Not a day goes by without a mention of a looming new Cold War in the Arctic. Apparently, conflict between Russia and the West is now linked inextricably to the phenomenon of melting icecaps. Russia’s Arctic interest has, however, not matched its assertive foreign policy elsewhere — as per Ukraine or Syria.
Russia is the largest Arctic state and has a long history in the Arctic, predating Vladimir Putin.
Moscow’s Arctic interest is to be expected and in reality, Russian Arctic strategy is logical in its scope and ambition.
Unfortunately, this does not provide attention-grabbing headlines. An Arctic conflict agenda is fanned incessantly, which serves to cloud its relatively cooperative environment.
However, 2019 will present four clear windows for the region to potentially backslide — proving security pundits right.
Control of the Northern Sea Route
The first potential avenue for Arctic competition to intensify is related to control of the Northern Sea Route (NSR).
The NSR is an attractive maritime route — namely for China — which slashes global transportation lead times and costs. Situated within the Russian Exclusive Economic Zone (EEZ), hugging Russia’s Arctic coastline, the transport corridor has a long Russian history.
Recently, Russia has clamped down on the NSR and moved to restrict foreign transit along the corridor connecting Asia to Europe. Vessels are now required to submit notice to Russia some 45-days prior to voyage, host a Russian pilot during their transversion of the NSR and pay increased transit fees.
Further, Moscow argues it has the right to refuse passage and fire on (read remove) vessels which violate the new rules.
Over the past few years, Putin has paid increasingly special attention to the NSR, now a hallmark of Russia’s Arctic strategy.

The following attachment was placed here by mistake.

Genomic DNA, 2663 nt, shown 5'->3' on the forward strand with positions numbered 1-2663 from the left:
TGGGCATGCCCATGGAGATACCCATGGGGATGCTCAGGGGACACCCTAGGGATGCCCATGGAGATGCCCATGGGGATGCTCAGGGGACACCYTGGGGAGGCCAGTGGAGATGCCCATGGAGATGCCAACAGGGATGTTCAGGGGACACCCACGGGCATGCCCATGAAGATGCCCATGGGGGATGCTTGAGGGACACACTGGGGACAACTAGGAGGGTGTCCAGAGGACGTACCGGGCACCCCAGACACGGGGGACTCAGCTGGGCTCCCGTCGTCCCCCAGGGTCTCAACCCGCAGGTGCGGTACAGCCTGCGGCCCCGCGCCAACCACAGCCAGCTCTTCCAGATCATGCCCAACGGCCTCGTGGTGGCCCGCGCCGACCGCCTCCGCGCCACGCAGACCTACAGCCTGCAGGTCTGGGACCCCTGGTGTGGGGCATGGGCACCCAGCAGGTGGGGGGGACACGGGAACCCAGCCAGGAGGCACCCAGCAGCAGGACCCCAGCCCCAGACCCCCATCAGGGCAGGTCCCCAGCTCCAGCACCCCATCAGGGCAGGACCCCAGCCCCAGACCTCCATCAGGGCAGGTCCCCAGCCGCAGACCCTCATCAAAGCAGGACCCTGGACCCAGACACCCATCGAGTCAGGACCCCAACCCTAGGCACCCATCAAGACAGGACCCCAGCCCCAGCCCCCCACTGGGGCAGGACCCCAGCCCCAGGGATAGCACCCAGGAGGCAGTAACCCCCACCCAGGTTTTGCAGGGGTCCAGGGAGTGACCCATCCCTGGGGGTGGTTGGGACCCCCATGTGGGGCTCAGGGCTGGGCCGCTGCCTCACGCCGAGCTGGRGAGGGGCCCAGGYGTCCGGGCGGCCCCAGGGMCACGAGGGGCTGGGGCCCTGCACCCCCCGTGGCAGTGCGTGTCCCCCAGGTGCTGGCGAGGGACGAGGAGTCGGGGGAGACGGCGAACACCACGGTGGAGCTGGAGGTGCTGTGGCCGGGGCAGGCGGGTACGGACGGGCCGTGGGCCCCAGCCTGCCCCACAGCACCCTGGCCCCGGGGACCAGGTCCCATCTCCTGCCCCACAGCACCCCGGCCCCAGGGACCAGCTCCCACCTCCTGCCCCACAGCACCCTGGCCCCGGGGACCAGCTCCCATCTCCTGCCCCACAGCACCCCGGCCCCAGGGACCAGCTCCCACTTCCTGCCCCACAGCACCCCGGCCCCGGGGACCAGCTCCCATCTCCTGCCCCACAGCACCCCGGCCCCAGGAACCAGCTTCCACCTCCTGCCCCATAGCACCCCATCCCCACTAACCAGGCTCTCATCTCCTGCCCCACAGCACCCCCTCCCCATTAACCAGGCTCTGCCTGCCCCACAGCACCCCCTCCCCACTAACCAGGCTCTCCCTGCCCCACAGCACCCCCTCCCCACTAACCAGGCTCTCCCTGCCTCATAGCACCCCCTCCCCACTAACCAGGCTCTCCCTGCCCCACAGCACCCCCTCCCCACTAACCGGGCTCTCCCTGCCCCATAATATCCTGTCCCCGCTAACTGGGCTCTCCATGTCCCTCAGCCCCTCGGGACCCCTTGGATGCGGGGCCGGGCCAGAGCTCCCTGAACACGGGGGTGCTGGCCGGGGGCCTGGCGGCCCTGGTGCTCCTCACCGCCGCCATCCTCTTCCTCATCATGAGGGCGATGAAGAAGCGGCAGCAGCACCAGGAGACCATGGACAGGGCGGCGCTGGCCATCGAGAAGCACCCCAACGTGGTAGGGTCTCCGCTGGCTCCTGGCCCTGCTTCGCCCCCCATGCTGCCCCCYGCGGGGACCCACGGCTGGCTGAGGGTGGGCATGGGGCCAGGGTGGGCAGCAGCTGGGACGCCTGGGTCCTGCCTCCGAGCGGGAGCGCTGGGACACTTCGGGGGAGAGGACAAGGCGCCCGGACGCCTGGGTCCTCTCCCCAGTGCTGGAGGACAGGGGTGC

Arctic hydrocarbon resources are no longer the sole driving force of Kremlin strategy in the High North. Largely due to the prolonged stagnation of the global oil price, the new priority for Russia appears to be control over global transportation through the Arctic.
Russia’s new approach to the management of the NSR indicates a significant shift in Putin’s assessment of the region.
In 2000, a then acting-President Putin, believed it was “unacceptable for anybody to have special rights to use the Northern Sea Route”.
How times have changed. Russia now uses its ‘special rights’ under Article 234 of the United Nations Convention on the Law of the Sea (UNCLOS) to redefine the rules of Arctic transit. This clause gives Arctic coastal states, party to UNCLOS, the right to ‘adopt and enforce’ maritime law in their respective Arctic EEZ’s (mainly for environmental reasons).
It paves the way for states to deny freedom of navigation or innocent passage rights to foreign vessels.
For some, Article 234 is not a relevant defense as they view the NSR as an international strait (in which UNCLOS is not applicable). Whether or not the NSR is deemed an international strait or internal waterway comes down to differing translations of international law. Evidently, Moscow has signaled its understanding of the law.
Thanks to bolstered military capability along its Arctic coast, Russia now has plenty of bite to its bark over who can access the polar silk road.
Trump’s Arctic strategy
A second opportunity for regional competition to increase is the implementation of a new U.S. Arctic Strategy.
This renewed strategy is likely to move away from the existing Obama-era focus on climate change and environmental security. We can expect the U.S to be reactionary, in particular, to double down on a perceived power grab by Moscow and Beijing in the region. A reactionary strategy is rarely ever a smart policy, nor does it prove successful in communicating the contours of long-term interests.
Perhaps, however, we expect too much from Trump in thinking that he has a long-term vision for the Arctic.
Trump’s focus on Arctic affairs is confined to cutting Washington’s red tape — opening up the U.S. Arctic Wildlife Refuge’s coastal plain for oil drilling.
Trump’s proposed 2020 budget indicates the U.S. will further step back from environmental leadership in the Arctic. The National Science Foundation and Environmental Protection Agency are set to attract huge cuts — particularly the U.S. Office for Polar Programs and the Directorate for Geosciences.